It is also true while much of places like Napa where much of the city has power lines underground people in the past three decades have been flocking to the area to build homes in the hilly, tree-laden terrain near the city. PG&E never assessed them to bury high risk distribution lines that serve such areas.

There are four clear benefactors of the $20 billion gambit by PG&E.

*First and foremost, it is PG&E itself as well as the stockholders. It reduces PG&E’s exposure to liability created by how they operated their company years before climate change entered the political vernacular.

*It reduces fire risk to existing homeowners in wildfire zones whether they live in neighborhoods with lines already buried or on in rural areas where they are not. And by reducing fire risks, it reduces exposure to insurers that has a direct impact on a homeowners’ pocketbook.

*It helps make developing in wildfire zones more attractive which benefits landowners and builders in the wine country and upscale Sierra enclaves and not families in Delano.

*It has the potential to reduce the costs California as well as the federal government incurs fighting wildfires, assisting those made homeless, clearing up the mess and restoring wild lands.

It is why — unless Sacramento is stuffed full of phony, limousine progressives — there are only two reasonable alternatives.

The first is for PG&E to do the underground work on their own dime which means lowering profits for their stockholders.

As it is right now, the CPUC requiring ratepayers to foot the bill is akin to a judge ordering the families of victims killed by drunken drivers to pay for collateral damage to road signage, streets lights, and trees ordered after said drivers are convicted of manslaughter. Keep in mind PG&E copped to 84 counts of manslaughter in the Paradise fire that was the result of doing business the PG&E way.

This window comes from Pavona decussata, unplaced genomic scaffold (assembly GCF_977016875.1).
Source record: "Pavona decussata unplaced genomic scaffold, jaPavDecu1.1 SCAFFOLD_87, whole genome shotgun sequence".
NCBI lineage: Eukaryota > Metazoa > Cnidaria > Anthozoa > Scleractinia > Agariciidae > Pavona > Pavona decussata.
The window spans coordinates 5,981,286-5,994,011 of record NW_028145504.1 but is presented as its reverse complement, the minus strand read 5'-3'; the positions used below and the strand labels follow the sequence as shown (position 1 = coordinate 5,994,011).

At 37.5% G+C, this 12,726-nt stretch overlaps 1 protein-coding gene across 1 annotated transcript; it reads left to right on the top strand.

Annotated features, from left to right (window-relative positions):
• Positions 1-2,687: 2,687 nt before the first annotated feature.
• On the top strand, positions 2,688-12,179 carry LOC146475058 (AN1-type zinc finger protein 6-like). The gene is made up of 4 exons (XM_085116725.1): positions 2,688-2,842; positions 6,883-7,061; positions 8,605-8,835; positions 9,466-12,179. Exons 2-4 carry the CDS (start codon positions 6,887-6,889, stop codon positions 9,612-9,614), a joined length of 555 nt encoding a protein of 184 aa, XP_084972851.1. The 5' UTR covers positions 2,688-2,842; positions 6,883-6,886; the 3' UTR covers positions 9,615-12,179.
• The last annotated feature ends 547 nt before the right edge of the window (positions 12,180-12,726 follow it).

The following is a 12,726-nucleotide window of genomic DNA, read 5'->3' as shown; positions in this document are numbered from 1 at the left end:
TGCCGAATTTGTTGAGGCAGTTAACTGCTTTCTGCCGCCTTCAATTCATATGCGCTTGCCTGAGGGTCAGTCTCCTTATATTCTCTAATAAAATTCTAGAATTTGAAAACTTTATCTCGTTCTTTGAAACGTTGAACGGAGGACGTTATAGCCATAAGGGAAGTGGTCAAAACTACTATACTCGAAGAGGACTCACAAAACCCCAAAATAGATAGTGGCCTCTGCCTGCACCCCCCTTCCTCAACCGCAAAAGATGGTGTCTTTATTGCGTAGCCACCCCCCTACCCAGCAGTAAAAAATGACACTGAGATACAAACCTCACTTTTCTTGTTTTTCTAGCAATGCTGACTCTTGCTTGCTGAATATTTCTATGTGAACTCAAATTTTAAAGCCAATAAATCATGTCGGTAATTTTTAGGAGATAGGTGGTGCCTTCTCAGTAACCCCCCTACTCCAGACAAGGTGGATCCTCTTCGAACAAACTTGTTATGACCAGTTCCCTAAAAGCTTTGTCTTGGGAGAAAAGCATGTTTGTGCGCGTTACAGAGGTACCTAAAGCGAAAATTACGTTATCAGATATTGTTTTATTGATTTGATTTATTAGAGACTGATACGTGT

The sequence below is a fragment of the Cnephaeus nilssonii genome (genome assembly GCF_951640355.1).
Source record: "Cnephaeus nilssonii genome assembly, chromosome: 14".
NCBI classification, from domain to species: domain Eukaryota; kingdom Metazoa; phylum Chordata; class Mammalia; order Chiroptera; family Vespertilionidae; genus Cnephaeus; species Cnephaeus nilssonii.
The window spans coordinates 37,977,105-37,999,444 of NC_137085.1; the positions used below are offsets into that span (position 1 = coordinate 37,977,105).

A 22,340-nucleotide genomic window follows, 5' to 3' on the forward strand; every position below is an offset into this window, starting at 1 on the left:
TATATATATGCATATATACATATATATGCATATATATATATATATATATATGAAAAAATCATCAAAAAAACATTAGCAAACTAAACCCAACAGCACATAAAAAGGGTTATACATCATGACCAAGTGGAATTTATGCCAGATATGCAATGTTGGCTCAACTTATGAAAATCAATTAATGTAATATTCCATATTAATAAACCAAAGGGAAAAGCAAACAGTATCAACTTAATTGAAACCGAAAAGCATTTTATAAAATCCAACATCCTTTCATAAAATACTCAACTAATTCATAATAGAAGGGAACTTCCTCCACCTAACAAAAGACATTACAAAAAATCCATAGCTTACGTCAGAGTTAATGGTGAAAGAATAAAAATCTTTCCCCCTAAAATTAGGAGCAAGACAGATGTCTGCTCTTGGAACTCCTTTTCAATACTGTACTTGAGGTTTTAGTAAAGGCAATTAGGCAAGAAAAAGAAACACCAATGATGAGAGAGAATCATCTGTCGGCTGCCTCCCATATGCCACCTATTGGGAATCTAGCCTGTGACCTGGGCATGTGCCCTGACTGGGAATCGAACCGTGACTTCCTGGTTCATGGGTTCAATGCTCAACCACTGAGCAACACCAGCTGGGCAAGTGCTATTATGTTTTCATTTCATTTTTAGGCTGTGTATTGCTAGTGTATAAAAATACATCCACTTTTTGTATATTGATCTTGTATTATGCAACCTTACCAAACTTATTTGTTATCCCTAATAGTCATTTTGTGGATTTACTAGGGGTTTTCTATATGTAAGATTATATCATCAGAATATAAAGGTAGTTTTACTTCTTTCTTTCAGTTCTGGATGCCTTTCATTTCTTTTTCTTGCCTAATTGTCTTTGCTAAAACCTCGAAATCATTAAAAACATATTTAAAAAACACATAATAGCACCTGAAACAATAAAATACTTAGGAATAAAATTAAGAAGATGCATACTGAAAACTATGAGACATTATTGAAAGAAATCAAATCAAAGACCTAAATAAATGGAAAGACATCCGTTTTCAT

The second is for the state to force the breakup of PG&E and leave it to the publicly owned agencies, private concerns, or even the state itself that might buy segments to go ahead with under grounding or much more aggressive vegetation and distribution system management.

There is actually a third alternative. PG&E could go ahead with their vision to bury 10,000 miles of lines and finance it by a combination of lower returns to stockholders and from the sale of select segments of their system such as the Ripon, Escalon, and Manteca portion to the South San Joaquin Irrigation District.

PG&E could easily pick up a couple billions of dollars by selling parts of its service network. Amazing as it sounds, that’s what companies that don’t rely on corporate welfare and government guaranteed profits often do when they have to restructure and invest to survive.

If bond debt to do the work or purchase part of the service area to help finance burying lines is held and paid off by future or existing public agencies that obtain segments of the PG&E system then going forward the people they serve will benefit from that investment.

The approach PG&E wants to pursue will make ratepayers foot the $20 billion bill and assure Wall Street hedge funds and PG&E executives of all the financial benefits with no risk.

It is time to pull the plug on PG&E’s gravy train so the working and middle classes can benefit from investments they have been forced to make over the years that has left PG&E rolling in the dough and ratepayers holding the bag.